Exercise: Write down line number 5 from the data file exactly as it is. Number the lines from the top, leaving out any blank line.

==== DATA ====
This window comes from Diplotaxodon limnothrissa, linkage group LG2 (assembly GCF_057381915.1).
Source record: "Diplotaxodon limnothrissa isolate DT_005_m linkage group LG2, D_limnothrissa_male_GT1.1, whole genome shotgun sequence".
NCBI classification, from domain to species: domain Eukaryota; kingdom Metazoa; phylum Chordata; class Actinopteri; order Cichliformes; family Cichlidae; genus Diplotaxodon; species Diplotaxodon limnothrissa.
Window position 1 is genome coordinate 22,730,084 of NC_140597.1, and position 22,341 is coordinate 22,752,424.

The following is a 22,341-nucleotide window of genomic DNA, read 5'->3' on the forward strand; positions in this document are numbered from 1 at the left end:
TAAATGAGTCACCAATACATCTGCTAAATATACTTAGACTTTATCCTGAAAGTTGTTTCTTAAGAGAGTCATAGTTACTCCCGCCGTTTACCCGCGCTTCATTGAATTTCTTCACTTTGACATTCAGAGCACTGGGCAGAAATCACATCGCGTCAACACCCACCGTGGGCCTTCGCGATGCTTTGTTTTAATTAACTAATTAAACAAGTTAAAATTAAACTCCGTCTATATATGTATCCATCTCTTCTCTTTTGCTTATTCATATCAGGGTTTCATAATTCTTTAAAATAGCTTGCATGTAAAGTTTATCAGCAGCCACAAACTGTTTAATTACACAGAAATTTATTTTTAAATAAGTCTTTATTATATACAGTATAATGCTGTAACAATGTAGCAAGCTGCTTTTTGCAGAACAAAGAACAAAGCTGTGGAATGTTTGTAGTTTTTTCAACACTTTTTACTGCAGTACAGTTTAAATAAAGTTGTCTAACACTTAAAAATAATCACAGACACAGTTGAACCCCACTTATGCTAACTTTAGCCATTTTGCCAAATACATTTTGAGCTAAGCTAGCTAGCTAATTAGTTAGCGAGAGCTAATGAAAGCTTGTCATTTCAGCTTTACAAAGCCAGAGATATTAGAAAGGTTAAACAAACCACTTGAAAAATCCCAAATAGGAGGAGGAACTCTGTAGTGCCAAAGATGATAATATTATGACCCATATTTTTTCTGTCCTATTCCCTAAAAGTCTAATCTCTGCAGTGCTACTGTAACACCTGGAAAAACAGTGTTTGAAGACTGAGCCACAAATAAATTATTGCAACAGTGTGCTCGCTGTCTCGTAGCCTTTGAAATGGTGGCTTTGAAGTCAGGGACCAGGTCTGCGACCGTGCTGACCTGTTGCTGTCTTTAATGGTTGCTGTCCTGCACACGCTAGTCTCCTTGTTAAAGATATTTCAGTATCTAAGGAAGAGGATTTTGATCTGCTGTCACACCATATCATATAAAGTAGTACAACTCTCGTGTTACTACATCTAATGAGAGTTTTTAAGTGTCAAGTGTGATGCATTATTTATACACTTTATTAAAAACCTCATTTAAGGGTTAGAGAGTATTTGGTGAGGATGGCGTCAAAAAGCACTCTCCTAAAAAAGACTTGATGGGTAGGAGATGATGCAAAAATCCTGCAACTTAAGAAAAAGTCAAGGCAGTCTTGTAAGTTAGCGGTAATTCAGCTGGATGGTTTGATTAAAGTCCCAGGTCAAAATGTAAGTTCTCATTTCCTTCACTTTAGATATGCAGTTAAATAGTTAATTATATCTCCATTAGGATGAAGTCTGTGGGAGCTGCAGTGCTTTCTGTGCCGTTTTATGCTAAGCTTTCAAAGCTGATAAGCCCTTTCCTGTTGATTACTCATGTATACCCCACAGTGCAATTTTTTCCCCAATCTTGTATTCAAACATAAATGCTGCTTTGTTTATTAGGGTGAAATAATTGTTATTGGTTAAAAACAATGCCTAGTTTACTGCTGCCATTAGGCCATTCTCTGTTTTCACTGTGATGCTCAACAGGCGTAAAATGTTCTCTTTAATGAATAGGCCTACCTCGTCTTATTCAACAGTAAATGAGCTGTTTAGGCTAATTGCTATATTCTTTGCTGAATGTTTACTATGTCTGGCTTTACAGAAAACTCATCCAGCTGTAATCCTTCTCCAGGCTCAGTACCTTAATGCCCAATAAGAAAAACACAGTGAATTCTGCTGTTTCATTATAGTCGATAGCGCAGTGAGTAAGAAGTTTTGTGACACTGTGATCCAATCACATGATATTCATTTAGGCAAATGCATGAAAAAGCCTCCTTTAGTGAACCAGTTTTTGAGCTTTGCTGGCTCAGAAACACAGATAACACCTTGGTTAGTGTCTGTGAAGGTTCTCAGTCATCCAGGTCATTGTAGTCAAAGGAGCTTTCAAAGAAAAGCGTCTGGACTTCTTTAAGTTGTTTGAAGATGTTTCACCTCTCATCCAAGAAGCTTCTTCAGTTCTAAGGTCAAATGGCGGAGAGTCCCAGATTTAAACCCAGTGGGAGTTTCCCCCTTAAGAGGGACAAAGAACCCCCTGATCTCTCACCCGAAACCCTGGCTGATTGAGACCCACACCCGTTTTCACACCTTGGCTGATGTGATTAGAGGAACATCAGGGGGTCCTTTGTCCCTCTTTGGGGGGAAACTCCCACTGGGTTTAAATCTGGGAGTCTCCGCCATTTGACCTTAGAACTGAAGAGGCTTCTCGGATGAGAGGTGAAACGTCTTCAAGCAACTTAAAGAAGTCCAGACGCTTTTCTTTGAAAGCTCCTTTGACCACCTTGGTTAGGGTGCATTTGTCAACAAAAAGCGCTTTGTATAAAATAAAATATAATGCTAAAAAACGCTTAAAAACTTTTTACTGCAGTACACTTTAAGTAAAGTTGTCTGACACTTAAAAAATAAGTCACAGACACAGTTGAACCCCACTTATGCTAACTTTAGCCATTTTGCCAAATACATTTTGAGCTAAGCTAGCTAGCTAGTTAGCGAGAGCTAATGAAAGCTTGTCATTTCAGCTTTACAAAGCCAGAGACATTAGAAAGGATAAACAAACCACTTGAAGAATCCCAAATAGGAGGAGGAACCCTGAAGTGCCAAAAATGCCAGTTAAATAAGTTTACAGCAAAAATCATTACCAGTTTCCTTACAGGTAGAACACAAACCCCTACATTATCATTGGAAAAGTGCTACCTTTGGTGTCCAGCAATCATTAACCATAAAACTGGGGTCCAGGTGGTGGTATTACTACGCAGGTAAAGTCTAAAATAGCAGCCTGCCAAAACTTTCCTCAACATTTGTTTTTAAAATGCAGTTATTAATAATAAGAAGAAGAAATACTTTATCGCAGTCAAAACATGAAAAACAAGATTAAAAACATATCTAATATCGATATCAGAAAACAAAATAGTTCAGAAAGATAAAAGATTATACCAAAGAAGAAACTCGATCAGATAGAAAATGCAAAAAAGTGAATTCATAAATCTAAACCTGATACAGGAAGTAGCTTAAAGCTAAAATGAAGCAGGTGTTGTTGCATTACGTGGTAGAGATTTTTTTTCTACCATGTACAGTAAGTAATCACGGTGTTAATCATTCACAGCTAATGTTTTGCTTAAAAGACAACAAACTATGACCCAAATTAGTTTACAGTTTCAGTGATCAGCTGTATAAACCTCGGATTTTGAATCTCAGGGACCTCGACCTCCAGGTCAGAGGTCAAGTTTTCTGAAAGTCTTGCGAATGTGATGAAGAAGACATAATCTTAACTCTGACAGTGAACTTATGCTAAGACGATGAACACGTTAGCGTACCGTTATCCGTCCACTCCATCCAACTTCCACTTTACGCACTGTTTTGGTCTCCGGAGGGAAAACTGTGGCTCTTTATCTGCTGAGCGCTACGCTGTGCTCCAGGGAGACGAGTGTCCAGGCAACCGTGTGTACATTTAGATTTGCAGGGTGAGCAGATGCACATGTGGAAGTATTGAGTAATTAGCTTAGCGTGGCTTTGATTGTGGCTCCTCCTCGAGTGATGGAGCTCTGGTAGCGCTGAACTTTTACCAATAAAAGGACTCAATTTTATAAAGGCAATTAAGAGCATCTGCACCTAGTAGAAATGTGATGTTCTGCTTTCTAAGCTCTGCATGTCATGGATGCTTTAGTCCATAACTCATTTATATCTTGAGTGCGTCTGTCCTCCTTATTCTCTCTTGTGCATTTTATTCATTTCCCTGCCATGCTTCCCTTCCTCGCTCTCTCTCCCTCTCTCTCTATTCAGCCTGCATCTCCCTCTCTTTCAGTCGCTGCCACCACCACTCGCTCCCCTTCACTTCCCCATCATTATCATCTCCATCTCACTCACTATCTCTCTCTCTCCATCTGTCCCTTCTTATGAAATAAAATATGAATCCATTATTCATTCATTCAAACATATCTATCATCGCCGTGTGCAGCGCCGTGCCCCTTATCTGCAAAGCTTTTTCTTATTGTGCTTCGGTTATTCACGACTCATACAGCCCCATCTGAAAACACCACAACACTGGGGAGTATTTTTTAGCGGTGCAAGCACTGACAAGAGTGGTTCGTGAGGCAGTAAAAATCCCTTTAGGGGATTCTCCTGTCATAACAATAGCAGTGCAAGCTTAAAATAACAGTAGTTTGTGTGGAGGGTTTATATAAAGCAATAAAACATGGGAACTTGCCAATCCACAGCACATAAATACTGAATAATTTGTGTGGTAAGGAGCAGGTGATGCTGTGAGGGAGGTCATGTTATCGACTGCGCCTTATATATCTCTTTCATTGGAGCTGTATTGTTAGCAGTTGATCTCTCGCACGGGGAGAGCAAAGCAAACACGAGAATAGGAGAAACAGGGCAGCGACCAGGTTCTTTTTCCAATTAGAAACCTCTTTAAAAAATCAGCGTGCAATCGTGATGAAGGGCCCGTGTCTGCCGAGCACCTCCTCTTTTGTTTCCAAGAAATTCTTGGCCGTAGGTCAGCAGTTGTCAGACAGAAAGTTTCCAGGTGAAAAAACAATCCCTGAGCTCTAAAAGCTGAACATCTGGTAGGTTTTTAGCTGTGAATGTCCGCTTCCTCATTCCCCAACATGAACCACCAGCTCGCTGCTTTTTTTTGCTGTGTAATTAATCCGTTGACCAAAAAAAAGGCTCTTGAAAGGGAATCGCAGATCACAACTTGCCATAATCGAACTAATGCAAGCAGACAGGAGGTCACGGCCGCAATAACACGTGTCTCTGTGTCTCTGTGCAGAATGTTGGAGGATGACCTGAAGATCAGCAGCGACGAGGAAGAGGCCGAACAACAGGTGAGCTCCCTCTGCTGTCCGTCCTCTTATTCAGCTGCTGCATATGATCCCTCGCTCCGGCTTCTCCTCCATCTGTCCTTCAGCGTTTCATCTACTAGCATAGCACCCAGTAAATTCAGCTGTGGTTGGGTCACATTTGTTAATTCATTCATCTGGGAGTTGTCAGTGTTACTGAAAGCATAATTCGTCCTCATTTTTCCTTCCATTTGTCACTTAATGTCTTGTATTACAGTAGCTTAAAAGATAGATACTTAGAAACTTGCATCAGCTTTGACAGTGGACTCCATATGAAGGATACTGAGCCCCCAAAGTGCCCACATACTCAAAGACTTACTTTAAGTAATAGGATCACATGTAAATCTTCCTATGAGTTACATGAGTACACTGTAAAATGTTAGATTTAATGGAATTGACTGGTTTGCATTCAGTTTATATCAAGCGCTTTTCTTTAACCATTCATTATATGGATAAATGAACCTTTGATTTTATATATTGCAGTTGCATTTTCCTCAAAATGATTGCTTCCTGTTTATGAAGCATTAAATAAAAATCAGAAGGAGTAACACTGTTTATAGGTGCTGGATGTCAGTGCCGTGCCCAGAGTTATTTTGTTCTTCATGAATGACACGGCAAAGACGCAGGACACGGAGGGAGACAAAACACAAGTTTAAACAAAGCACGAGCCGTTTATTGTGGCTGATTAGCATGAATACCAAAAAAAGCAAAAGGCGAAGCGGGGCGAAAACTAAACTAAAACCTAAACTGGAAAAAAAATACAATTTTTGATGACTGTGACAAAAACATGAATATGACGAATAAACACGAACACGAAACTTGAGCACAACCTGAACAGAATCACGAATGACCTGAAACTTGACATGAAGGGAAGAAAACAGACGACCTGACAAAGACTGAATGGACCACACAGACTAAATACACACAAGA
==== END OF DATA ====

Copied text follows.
The following is a 22,341-nucleotide window of genomic DNA, read 5'->3' on the forward strand; positions in this document are numbered from 1 at the left end: